(I) A portion is mixed with about 5 c.c. of water in a test-tube, and 2-4 drops of a solution of mercuric nitrate are added. The tube is then heated for five to ten minutes in boiling water. If dulcin is present, a faint violet coloration is obtained, which becomes deeper on adding a little lead dioxide.1 The mercuric nitrate solution is made by dissolving 1-2 grams of freshly precipitated mercuric oxide in nitric acid, diluting the solution, and adding caustic soda solution in sufficient quantity just to give a little permanent precipitate. The liquid is then diluted to about 15 c.c, allowed to settle, and the clear portion decanted off for use.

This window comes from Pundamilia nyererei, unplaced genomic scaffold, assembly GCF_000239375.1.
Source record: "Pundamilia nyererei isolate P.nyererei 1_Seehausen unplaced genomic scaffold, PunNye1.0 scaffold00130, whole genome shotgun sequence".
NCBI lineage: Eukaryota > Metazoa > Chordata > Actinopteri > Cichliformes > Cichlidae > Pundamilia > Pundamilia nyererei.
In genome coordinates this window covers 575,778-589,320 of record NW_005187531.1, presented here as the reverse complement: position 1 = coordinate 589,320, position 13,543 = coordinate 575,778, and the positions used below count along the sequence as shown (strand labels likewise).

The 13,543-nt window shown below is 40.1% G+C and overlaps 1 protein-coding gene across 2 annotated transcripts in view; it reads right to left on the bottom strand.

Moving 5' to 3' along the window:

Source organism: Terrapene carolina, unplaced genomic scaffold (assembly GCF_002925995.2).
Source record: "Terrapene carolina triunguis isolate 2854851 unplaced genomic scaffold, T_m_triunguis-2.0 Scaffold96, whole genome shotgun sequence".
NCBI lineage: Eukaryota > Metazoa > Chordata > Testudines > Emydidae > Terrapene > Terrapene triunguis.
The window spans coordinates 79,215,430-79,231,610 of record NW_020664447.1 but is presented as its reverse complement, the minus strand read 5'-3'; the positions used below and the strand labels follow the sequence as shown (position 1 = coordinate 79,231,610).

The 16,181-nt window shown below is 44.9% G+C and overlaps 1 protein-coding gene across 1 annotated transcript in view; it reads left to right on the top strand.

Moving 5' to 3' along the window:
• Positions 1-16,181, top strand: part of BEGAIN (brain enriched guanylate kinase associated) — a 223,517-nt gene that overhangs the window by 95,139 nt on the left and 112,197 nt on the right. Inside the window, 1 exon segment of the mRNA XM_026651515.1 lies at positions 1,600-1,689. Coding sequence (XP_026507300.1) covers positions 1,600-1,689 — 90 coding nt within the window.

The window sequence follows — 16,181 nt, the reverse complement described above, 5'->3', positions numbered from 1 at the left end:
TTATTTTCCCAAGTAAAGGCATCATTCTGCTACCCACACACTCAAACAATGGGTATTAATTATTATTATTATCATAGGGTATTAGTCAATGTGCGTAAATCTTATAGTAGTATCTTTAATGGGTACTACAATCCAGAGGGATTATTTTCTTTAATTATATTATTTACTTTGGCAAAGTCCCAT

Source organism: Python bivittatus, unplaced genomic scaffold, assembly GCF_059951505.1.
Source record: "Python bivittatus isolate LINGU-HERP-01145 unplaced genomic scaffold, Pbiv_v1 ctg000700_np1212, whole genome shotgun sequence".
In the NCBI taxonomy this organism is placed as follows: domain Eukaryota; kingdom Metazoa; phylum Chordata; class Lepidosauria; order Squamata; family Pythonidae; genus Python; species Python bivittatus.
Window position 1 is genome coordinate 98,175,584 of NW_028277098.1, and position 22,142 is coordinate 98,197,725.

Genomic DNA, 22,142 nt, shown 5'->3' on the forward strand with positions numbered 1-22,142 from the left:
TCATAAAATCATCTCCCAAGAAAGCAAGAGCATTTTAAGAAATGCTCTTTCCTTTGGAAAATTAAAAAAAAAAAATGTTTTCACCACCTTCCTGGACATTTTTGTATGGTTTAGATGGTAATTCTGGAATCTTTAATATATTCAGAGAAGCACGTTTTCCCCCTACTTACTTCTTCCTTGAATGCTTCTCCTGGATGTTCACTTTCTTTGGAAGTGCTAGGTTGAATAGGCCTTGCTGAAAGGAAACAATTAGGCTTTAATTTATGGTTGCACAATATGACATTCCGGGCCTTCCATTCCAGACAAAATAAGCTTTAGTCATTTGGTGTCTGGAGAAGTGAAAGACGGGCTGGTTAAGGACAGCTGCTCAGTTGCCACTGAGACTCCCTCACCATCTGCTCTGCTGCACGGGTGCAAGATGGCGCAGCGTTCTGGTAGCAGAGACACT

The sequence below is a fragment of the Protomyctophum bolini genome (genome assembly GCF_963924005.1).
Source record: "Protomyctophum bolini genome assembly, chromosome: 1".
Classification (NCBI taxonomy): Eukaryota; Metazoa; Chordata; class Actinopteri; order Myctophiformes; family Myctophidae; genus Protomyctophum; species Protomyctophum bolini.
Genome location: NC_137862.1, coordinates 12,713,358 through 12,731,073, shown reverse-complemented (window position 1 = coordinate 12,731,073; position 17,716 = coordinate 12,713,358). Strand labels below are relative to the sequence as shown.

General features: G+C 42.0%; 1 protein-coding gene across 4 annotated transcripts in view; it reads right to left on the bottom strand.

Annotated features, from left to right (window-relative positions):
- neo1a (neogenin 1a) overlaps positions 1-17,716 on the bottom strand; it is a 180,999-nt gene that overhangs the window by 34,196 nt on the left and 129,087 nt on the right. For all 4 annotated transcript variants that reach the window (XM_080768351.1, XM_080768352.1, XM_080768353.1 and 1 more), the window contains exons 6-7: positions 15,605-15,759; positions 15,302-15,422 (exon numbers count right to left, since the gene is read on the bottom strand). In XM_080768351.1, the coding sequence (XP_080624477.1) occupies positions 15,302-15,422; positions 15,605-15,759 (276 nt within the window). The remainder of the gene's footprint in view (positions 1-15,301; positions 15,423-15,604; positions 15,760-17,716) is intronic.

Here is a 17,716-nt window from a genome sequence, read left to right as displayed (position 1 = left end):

(II) Another portion of the residue is mixed with 2-3 drops of pure phenol and an equal volume of strong sulphuric acid, and the mixture heated to boiling for a short time. After cooling, a little of the product is poured into a test-tube, water added to about half fill the tube, and the mixture shaken up well. On carefully-pouring a little ammonia or sodium hydroxide solution on to the liquid, a blue ring is obtained at the surface of contact if dulcin was present.